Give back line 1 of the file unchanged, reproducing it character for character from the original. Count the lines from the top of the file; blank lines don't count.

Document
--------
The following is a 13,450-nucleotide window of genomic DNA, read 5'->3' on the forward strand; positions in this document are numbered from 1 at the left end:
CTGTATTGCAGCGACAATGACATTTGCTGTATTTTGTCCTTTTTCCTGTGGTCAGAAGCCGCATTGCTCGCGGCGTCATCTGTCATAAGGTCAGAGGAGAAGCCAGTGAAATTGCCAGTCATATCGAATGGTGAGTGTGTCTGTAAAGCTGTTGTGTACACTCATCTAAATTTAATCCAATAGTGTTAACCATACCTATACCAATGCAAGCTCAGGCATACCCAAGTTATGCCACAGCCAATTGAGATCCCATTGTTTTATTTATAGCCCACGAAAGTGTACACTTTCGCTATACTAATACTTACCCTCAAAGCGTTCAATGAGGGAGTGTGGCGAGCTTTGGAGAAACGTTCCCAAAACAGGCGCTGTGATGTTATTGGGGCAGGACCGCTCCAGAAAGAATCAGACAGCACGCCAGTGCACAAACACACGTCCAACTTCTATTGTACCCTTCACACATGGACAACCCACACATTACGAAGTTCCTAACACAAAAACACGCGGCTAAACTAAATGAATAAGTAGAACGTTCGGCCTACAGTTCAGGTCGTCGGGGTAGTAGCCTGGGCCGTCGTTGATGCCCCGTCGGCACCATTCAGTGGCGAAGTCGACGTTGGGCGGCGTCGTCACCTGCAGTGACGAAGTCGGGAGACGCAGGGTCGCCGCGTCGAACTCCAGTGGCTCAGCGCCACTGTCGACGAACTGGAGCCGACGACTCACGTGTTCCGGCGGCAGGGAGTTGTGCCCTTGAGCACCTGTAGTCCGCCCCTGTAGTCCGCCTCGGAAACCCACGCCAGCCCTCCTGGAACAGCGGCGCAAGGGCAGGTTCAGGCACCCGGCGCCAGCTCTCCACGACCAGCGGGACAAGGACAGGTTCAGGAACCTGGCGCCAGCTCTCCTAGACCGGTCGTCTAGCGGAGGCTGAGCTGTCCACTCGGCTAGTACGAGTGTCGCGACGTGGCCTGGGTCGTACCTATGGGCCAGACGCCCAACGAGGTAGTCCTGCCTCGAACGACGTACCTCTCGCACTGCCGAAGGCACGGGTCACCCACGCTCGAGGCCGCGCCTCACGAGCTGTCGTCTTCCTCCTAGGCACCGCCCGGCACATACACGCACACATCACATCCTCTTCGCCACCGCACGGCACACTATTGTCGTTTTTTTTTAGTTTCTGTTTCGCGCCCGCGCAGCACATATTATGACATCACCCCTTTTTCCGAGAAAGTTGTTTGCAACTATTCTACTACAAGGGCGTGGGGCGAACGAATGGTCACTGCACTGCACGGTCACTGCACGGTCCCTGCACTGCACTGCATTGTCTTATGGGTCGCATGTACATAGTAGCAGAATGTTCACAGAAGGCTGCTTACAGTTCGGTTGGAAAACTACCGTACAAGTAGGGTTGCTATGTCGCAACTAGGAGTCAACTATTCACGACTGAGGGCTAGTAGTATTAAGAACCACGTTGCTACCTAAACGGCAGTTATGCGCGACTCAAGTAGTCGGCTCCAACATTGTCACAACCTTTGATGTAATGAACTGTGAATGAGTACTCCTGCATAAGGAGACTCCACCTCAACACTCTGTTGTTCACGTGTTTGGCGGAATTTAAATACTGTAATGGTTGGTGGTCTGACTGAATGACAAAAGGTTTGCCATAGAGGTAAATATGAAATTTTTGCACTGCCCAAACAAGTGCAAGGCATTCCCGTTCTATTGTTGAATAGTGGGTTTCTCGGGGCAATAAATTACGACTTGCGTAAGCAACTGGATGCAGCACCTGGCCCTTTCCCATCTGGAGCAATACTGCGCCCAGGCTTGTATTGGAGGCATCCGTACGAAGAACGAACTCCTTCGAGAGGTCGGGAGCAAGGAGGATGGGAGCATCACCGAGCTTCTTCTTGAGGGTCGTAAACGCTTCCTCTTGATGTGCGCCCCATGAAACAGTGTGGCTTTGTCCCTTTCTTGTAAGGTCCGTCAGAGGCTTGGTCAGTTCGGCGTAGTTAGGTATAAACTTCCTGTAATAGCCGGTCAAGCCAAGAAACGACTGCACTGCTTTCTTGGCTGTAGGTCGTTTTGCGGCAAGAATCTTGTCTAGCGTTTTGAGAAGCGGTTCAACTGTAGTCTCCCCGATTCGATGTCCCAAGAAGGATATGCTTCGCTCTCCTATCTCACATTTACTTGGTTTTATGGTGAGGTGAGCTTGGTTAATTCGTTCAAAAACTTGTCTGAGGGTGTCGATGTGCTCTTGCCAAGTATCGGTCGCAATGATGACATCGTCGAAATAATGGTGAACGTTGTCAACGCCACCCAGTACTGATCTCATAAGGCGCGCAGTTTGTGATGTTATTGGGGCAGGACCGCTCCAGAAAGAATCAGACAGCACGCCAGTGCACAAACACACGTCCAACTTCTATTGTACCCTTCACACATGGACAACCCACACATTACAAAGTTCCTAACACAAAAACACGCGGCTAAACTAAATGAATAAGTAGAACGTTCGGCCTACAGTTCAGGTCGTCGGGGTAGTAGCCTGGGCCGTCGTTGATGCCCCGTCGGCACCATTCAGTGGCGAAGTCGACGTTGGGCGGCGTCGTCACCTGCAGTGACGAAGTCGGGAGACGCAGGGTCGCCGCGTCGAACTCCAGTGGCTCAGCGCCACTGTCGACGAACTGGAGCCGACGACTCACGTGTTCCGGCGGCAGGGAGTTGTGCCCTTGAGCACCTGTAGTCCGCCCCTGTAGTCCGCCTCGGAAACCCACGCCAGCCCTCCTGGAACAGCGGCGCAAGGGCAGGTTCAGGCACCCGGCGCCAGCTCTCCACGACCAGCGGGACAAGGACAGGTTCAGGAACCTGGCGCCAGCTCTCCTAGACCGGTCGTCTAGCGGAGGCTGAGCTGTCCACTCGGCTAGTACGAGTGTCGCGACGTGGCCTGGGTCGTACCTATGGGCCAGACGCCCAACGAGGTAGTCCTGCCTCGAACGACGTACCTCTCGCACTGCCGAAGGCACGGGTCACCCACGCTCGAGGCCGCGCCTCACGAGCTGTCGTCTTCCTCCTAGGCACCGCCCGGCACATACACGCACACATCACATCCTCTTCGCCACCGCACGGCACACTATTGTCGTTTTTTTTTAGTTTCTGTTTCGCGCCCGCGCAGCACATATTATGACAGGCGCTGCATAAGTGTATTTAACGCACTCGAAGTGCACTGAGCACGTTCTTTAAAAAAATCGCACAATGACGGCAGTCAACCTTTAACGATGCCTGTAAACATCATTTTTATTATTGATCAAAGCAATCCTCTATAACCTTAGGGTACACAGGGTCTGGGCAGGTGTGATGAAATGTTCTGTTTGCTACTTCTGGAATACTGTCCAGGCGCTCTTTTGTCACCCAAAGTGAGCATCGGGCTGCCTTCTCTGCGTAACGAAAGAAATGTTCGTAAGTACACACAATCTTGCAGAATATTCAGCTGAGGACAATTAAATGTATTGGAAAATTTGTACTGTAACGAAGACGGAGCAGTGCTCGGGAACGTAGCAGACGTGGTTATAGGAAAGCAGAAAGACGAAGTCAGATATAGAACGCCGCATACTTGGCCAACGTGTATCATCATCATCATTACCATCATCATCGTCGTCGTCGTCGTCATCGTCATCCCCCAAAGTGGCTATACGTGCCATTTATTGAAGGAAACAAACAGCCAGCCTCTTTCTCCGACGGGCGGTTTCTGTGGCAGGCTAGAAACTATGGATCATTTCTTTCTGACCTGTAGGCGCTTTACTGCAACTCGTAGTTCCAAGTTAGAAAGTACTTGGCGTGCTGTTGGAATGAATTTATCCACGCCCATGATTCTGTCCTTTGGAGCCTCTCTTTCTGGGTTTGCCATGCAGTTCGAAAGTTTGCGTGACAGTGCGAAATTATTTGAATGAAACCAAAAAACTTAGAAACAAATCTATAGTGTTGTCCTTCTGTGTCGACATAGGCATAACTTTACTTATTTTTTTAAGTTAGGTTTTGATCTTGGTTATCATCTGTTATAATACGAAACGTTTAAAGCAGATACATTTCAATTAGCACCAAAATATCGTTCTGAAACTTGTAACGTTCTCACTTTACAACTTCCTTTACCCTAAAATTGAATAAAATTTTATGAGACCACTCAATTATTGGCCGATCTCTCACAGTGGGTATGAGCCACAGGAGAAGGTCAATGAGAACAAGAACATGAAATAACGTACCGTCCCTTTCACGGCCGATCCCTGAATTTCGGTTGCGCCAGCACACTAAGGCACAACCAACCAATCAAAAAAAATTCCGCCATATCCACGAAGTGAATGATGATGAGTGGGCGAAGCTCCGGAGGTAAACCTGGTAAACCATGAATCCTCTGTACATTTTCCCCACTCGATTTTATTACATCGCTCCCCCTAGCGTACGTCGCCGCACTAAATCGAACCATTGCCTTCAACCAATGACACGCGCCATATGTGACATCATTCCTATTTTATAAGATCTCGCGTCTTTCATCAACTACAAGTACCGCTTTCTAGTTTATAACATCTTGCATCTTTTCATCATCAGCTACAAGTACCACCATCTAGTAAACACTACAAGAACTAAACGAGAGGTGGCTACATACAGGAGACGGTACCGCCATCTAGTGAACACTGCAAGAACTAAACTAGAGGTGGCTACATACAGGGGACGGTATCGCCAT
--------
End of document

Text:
The following is a 13,450-nucleotide window of genomic DNA, read 5'->3' on the forward strand; positions in this document are numbered from 1 at the left end: